4 Reasons an Accountant is best placed to deal with grant of probate

July 17th, 2019

What is probate?

Firstly, let’s look at exactly what probate is as it is not always an easy topic to talk about.

Broadly, probate is the lengthy administrative task of dealing with the financial and legal process of a deceased’s estate. It generally involves identifying the assets within the estate (e.g. property, money, investments and possessions), paying any amounts owed and distributing what is left in accordance with the will.

Probate can be carried out by yourself, with individuals applying for a grant of probate. However, it can be a very detailed procedure and will of course involve an element of tax. Therefore, many individuals will look for the advice of professionals in what is a very difficult time.

Depending on the complexity of the estate the process can take anywhere from 3 months to in excess of 12 months.

It is worth noting that if the deceased’s assets are worth less than £5,000 or all the assets pass directly to a spouse probate is not required.

Did you know Accountants can assist you with probate?

Up until 2014, probate could only be carried out by banks or solicitors. The ICAEW, of which we are a member firm, became the first approved probate regulator and licensing authority outside the legal profession.

4 Reasons an Accountant is best placed to deal with grant of probate

We believe there are four main advantages of asking an accountant to assist with probate.

1.Existing strong relationships

As accountants, we have an existing relationship and regular communication with our clients. Over time this relationship means we will have a detailed knowledge of the deceased’s financial affairs.

2.Knowledge

Alongside the existing relationship, accountants are well placed to support with probate as we have the accounting, tax, legal and administrative skills required to undertake this kind of work. In fact, many probate solicitors will still turn to accountants at some point as they will often have the information required for probate.

3.Getting the admin right

The aftermath of someone passing away is inevitably a very difficult time and it is often some weeks or months before their survivors start to address the “admin”, or probate as it is called. There can be pitfalls when completing this yourself and so we can support to get things rights.

4.Charges

Historically either probate solicitors or banks employing solicitors have handled probate applications, but such a closed market meant the fees they typically charged were quite large. As a consequence, some people try to do it themselves but the process, whilst not particularly complicated, isn’t entirely straightforward and between them HMRC and HMCTS guidance often confuses more people than it helps. We are transparent and competitive on our fees so individuals have the full picture.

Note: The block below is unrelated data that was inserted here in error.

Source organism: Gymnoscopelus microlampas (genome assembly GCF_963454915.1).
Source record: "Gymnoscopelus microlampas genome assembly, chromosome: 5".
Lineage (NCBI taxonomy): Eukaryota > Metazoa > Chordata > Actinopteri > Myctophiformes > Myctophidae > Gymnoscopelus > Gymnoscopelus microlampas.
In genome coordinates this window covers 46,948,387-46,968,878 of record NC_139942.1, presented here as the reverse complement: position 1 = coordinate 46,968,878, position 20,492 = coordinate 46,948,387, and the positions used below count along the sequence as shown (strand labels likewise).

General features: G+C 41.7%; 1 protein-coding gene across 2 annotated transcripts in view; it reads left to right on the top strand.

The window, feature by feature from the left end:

Planning for the future

A few words below from our managing partner, David Hartley:

“Acting for successful clients in the South East means there is often an inevitability of Inheritance Tax arising. I find it astonishing therefore how many either don’t have wills, or if they do, haven’t reviewed them in years.

In truth it is probably on lots of peoples “to do” list but in the busy lives we live it never quite rises to be the top priority. It is also a subject a lot of people don’t really want to think about, contemplating ones demise is depressing and it also often raises complicated family issues one would rather not address.

My advice is to keep it simple at first – if you are a married couple pop into a local solicitor and draw up wills that simply pass everything to one another, and if you have children to them if, heaven forbid, you are both in a car or plane crash. Simple, avoids intestacy rules and means there is something up to date if something unforeseen were to happen.

Then come and have a chat with me and one of my tax colleagues. We will spend some time understanding the family, your assets and give you a broad overview of your position as it stands. Even if you can’t or don’t want to alter anything at least you will better understand your exposure.

Two clients with seemingly similar assets may have quite different scenarios. One runs an engineering business worth £1m, has a house worth £800k, and other assets of £200k, and is married with 2 children. The other has the same assets, except his business owns property which is rented out and he is single. One may be able to pass all his assets to his children free of Inheritance Tax, the other may be looking at tax to pay of £670,000!

There are few silver bullets connected with Inheritance tax but to achieve the first outcome it needs their wills to do the right thing. In this example even the other chap may be able to make use of some straightforward annual reliefs which don’t appear to be much but which over time can make a significant difference.

Once we engage clients in these sorts of dialogues it becomes something we can review with them every few years, circumstances change, views change and different factors come into play. And therefore plans and strategies can be refined. Current laws around pensions mean it is sensible to deplete other assets rather than draw down on ones pension but legislation and therefore strategies may alter.”

In summary

As you can see, we do not only deal with probate but the long term planning in advance, which can assist with simplifying and ensuring your affairs are handled in the most tax efficient way. For more information please contact us.

Will writing